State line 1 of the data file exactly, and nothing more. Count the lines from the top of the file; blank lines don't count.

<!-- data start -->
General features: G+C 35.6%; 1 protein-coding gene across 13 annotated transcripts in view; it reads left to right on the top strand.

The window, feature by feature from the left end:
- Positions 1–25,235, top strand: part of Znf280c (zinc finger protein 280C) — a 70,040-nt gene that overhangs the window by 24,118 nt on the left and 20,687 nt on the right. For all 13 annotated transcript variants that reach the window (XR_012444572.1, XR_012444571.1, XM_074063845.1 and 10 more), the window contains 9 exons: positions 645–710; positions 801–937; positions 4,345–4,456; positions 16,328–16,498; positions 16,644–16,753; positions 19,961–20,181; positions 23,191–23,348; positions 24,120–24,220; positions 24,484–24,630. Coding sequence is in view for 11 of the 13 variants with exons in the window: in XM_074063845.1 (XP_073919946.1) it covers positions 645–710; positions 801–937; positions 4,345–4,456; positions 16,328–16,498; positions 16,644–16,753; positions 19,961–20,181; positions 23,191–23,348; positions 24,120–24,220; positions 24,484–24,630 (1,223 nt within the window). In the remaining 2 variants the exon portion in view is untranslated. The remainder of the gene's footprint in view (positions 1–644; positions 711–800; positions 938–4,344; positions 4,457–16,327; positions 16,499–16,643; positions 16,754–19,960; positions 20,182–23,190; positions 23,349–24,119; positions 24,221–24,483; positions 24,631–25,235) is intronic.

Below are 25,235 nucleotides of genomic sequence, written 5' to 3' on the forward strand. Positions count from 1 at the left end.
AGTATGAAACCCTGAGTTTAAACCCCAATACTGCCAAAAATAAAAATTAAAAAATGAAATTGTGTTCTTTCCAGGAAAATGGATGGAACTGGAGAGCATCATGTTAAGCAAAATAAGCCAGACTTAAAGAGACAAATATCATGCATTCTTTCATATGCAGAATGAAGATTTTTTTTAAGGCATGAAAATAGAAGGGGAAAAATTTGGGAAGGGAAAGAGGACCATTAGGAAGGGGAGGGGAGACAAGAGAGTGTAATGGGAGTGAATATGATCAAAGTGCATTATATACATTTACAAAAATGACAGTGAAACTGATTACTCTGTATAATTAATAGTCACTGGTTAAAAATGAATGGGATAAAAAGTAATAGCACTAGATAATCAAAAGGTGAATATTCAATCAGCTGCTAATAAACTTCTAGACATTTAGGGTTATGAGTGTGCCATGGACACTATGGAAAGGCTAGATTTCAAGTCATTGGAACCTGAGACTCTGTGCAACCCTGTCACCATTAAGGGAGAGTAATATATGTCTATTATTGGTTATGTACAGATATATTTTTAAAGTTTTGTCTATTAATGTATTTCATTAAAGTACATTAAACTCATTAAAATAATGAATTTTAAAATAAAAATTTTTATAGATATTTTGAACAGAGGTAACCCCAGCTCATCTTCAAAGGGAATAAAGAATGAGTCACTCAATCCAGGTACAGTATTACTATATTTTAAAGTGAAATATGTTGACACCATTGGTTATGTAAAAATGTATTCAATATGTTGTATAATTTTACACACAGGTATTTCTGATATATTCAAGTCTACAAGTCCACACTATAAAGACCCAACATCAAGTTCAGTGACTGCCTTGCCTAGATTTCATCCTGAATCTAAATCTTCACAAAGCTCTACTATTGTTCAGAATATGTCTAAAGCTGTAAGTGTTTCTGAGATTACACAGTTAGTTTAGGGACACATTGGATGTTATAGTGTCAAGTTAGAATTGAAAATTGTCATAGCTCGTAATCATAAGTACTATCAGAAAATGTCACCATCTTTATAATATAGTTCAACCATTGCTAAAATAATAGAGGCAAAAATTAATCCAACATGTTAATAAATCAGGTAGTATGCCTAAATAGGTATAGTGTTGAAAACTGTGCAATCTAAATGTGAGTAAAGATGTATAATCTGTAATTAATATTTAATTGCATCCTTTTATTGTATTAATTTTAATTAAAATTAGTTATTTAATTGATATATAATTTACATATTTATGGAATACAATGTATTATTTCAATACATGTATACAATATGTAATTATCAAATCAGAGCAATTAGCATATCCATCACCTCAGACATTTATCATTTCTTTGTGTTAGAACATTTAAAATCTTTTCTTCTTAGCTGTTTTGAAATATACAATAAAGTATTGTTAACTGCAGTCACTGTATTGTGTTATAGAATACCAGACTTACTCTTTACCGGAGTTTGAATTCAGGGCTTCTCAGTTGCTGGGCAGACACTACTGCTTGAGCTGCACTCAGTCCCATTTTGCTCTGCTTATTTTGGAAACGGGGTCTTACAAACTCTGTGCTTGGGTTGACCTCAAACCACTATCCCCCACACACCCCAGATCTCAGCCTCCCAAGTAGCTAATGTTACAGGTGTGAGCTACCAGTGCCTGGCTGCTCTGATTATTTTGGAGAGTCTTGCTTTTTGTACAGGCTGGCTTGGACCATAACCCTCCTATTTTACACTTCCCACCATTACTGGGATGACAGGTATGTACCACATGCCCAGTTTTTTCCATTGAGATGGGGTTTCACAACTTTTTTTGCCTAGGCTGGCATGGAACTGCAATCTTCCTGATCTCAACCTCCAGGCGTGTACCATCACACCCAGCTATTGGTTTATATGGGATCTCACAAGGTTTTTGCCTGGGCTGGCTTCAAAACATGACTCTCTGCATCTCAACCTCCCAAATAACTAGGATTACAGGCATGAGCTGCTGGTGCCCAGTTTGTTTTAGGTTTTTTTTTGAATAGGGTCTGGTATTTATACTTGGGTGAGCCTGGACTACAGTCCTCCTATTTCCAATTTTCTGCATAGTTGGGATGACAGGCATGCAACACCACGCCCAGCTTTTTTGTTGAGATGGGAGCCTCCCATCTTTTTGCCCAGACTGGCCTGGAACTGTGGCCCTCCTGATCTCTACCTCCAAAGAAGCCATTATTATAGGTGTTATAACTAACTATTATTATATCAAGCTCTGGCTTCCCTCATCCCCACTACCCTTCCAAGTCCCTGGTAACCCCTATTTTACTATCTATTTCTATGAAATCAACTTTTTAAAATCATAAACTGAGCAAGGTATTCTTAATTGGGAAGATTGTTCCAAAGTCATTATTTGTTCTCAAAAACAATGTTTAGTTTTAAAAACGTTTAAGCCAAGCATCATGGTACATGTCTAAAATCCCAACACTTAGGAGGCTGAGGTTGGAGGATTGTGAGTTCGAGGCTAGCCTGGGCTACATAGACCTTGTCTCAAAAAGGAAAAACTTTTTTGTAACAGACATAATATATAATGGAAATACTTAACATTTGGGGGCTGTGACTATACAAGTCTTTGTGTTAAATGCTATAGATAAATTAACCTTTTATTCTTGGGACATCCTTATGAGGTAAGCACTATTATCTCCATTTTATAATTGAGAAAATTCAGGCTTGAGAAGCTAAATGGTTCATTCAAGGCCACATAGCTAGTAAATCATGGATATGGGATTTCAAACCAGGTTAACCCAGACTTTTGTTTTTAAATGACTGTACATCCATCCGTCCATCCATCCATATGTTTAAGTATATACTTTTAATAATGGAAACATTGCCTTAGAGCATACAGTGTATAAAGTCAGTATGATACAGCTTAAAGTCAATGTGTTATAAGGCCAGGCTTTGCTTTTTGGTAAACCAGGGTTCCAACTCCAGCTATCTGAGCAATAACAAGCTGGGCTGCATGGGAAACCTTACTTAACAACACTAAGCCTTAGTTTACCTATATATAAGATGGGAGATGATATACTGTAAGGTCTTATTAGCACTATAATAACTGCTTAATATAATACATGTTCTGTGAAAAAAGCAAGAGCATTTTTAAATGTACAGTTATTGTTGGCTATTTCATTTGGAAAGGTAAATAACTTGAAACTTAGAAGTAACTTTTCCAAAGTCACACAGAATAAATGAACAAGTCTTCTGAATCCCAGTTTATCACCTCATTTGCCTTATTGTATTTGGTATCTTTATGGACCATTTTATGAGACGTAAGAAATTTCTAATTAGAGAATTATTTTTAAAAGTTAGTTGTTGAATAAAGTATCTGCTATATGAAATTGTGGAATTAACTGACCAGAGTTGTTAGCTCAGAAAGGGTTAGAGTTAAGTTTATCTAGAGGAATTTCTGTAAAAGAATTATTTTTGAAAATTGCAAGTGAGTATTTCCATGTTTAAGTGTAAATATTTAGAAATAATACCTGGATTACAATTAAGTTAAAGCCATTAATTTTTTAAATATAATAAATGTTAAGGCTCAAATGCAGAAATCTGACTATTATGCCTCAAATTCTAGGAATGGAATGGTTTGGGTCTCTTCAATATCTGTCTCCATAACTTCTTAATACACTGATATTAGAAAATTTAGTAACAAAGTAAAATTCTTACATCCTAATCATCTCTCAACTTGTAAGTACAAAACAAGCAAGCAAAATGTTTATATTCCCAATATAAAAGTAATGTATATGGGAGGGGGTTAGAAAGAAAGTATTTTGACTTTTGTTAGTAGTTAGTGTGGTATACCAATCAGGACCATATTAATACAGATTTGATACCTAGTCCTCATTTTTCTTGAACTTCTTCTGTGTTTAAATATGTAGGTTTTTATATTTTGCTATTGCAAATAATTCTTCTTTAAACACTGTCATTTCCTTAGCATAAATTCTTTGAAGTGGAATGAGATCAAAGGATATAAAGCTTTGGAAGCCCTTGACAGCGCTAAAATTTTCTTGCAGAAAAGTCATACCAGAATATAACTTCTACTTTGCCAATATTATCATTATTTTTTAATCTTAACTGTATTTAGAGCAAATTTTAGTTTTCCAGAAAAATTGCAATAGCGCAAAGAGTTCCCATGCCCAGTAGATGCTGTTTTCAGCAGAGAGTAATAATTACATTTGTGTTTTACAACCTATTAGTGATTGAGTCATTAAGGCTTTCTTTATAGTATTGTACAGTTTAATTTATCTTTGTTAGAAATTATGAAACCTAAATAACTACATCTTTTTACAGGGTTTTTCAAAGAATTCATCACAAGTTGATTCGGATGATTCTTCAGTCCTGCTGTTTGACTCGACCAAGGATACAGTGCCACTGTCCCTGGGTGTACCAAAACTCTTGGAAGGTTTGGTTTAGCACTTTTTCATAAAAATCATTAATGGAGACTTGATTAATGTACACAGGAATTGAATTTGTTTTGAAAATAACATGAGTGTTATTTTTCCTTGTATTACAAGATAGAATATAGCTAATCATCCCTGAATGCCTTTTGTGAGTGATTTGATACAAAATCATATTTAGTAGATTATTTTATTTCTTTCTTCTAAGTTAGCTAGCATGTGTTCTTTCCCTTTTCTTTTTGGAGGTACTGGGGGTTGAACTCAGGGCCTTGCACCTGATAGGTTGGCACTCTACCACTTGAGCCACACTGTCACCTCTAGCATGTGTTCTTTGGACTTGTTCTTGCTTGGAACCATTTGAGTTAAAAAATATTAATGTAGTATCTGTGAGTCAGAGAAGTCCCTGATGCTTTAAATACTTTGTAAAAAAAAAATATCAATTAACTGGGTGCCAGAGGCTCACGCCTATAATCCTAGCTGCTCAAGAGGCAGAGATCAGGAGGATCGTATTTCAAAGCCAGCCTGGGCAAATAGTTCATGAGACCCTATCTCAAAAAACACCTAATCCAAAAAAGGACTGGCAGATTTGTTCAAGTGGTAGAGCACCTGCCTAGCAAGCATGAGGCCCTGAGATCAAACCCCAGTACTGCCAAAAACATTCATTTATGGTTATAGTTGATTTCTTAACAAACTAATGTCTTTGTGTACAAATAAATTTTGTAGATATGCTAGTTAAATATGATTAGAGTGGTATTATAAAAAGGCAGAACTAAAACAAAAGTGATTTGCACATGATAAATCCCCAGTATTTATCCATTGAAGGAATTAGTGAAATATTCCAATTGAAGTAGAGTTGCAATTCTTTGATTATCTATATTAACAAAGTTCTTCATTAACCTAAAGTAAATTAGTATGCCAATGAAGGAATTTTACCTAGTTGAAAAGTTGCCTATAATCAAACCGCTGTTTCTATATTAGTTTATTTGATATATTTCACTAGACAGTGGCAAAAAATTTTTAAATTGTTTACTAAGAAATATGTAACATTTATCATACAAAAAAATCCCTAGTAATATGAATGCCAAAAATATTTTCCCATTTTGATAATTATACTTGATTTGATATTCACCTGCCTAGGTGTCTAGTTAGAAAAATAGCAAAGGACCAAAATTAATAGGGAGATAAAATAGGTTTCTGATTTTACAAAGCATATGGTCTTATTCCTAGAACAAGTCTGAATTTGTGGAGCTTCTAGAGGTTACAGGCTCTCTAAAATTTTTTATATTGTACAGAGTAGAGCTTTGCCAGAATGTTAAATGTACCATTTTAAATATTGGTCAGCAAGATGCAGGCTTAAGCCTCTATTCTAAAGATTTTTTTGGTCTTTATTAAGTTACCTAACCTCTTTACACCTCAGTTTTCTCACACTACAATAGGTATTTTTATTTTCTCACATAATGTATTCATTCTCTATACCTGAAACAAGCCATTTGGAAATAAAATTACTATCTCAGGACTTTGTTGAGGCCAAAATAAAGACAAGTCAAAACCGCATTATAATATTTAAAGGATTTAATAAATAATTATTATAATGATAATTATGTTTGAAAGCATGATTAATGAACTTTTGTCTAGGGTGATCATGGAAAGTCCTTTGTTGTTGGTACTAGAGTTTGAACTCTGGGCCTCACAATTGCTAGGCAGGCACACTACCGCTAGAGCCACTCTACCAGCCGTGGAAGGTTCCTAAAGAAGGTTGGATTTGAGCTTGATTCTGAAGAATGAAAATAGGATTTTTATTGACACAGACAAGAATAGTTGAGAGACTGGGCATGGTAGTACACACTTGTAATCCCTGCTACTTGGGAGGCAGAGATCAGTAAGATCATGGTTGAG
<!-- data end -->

General features: G+C 35.6%; 1 protein-coding gene across 13 annotated transcripts in view; it reads left to right on the top strand.